The City of Santa Monica is ready to celebrate Black History Month this February with a number of events that will be held in a COVID-conscious manner.

In 2020, city and community leaders partnered to host the inaugural “Celebrating Black Excellence Community Mixer” on the Third Street Promenade, which provided residents and tourists an opportunity to talk with others while they enjoyed treats from various vendors and a traditional West African Dance and Drum performance.

Because of COVID and the need to stay home, this year’s roster of events will be held virtually but the activities will still highlight the history, diversity and achievements of Santa Monica’s Black community, said Delana Gbenekama, Equity and Communications Coordinator for the City of Santa Monica, as she detailed the many upcoming opportunities to learn about Black history as well as the Black community’s contributions to Santa Monica.

“Last year was the first opening ceremony and that will be held on Rosa Parks Day again this year. We also had the Black Excellence Awards last year for the first time to honor the people who have made an impact in the community so this year we’ll of course return with the second annual opening ceremony and Celebrating Black Excellence Awards, but we’ve also added a lot of other events and unique programming for this year as well,” Gbenekama said, “including Zumba and the Afro-Joy Dance Party with Tatiana Zamir; which I’m really excited for because it’s something that’s fun, but there’s also going to be a healing component.”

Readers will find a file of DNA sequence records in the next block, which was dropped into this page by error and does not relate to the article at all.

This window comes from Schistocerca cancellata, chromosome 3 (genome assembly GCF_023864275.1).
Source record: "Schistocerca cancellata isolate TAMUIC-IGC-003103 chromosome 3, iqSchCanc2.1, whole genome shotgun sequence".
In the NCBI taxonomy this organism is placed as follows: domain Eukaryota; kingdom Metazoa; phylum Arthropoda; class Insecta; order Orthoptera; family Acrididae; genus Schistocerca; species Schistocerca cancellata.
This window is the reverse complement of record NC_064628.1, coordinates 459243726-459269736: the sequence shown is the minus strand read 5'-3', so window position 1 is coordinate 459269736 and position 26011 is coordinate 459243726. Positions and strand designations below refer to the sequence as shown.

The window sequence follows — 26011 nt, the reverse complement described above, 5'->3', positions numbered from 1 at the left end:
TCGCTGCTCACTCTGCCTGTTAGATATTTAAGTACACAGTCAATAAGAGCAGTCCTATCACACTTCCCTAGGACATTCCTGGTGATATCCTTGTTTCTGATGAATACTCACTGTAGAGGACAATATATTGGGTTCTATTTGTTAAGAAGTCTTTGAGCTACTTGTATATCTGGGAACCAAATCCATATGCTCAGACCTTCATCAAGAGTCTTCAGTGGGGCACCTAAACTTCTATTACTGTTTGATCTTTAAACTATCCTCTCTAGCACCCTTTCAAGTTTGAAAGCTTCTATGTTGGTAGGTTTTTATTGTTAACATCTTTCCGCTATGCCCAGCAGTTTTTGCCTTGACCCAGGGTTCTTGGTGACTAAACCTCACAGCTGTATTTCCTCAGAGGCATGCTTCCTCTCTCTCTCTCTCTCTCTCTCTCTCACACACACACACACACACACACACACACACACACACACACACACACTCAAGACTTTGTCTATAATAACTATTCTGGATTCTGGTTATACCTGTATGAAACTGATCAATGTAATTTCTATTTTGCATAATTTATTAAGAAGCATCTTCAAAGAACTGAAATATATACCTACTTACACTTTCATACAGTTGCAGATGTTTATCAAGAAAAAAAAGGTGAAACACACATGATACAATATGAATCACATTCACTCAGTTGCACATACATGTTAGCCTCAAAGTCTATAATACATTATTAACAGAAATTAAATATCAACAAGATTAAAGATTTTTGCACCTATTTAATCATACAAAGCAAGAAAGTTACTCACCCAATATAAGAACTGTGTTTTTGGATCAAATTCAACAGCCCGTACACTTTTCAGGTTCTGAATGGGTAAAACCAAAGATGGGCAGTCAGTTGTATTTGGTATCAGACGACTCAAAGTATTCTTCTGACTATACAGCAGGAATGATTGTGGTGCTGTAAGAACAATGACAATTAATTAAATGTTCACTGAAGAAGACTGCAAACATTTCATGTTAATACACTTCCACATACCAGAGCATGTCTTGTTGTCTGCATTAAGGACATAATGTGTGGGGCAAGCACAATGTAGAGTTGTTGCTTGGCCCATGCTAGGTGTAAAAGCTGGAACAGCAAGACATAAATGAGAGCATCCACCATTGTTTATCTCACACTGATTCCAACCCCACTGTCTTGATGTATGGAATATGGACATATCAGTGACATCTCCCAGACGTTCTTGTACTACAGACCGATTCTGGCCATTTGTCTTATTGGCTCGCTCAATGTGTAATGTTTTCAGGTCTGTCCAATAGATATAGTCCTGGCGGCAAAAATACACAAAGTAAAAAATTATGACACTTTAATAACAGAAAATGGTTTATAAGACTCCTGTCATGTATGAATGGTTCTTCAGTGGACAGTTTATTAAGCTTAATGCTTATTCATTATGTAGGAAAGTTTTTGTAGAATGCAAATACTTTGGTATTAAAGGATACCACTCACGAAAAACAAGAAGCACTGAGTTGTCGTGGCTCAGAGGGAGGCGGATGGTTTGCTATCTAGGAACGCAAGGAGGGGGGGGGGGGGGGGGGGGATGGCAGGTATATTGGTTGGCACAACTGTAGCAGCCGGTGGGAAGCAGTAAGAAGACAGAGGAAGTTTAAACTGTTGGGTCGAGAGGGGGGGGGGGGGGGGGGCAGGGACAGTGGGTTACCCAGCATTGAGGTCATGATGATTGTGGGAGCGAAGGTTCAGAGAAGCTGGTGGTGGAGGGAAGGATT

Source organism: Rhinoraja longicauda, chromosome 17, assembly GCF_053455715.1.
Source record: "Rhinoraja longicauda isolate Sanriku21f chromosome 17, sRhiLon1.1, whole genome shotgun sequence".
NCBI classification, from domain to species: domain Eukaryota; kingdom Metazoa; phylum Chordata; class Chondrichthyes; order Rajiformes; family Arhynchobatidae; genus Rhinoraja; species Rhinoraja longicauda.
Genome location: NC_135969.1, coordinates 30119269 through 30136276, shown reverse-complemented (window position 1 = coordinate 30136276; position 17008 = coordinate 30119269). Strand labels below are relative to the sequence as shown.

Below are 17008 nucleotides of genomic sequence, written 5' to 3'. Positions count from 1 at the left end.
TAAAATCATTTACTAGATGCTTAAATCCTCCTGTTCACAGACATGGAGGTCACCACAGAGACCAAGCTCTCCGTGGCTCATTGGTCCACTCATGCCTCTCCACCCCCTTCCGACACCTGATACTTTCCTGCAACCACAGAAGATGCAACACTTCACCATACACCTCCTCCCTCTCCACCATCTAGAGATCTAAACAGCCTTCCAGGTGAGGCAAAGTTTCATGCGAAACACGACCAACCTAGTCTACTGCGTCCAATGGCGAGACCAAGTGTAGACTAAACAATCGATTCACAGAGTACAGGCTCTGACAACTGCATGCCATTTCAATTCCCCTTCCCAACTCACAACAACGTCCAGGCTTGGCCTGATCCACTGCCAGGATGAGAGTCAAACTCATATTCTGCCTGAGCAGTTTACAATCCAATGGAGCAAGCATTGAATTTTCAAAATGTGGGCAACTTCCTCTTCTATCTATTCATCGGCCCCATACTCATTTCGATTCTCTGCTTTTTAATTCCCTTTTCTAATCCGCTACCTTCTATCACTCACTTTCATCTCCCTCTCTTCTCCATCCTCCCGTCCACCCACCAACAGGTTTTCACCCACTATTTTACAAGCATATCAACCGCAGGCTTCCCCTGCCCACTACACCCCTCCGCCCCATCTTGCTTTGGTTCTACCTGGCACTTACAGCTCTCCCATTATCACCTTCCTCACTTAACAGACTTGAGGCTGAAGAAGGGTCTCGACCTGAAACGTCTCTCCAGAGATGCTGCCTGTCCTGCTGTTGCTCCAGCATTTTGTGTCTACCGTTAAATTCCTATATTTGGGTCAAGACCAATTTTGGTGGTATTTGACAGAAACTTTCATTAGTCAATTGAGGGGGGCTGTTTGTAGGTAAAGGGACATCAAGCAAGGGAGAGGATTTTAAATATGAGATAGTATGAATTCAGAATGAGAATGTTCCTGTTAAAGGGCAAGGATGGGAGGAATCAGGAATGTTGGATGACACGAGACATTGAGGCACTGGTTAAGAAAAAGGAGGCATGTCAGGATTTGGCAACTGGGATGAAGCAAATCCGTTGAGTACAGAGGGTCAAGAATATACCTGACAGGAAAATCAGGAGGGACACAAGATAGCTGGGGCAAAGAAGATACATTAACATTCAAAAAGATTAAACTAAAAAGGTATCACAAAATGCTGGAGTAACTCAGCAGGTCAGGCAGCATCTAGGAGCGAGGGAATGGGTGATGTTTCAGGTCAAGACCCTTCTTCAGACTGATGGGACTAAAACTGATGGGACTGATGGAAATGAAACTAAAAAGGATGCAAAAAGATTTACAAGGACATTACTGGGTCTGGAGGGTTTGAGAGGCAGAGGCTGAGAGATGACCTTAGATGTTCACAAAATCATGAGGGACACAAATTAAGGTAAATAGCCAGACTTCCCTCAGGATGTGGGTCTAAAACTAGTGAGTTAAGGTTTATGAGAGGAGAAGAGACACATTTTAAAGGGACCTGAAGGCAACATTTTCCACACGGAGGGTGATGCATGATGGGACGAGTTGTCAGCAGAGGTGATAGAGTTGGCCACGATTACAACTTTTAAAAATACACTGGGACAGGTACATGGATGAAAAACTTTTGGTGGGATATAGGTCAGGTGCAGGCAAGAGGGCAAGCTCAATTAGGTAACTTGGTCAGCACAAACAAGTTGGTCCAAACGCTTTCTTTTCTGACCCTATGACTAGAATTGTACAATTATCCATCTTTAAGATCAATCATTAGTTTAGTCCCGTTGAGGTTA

And those are only some of next month’s events, Gbenekama added. “We have a book reading and conversation with Catherine Adel West on her book, “Saving Ruby King,” and we have a talk about Historic Belmar Park because everybody should know the significance of that project.”

A full list detailing the City’s Black History Month celebrations is available on the website, but Gbenekama said the fun will kick off at 10:30 a.m. Thursday, Feb. 4, during The Black Family: Representation, Identity and Diversity Opening Ceremony, which will feature special dance performances, segments highlighting the cooking traditions of Black families, and much, much more.

“I truly think the opening ceremony will be an opportunity for people to learn firsthand about the Black family experience because they will hear directly from community members and some families during the opening ceremony,” Gbenekama said. “And I’m really excited about this event because the black community is not a monolith. We’re a diverse community, so we really wanted to display that during the Opening Ceremony and throughout the different events this year. And given we’re in a pandemic, I think these virtual events will be a nice reprieve for community members, which is something that I’ve always thought was important — but it is even more so now.”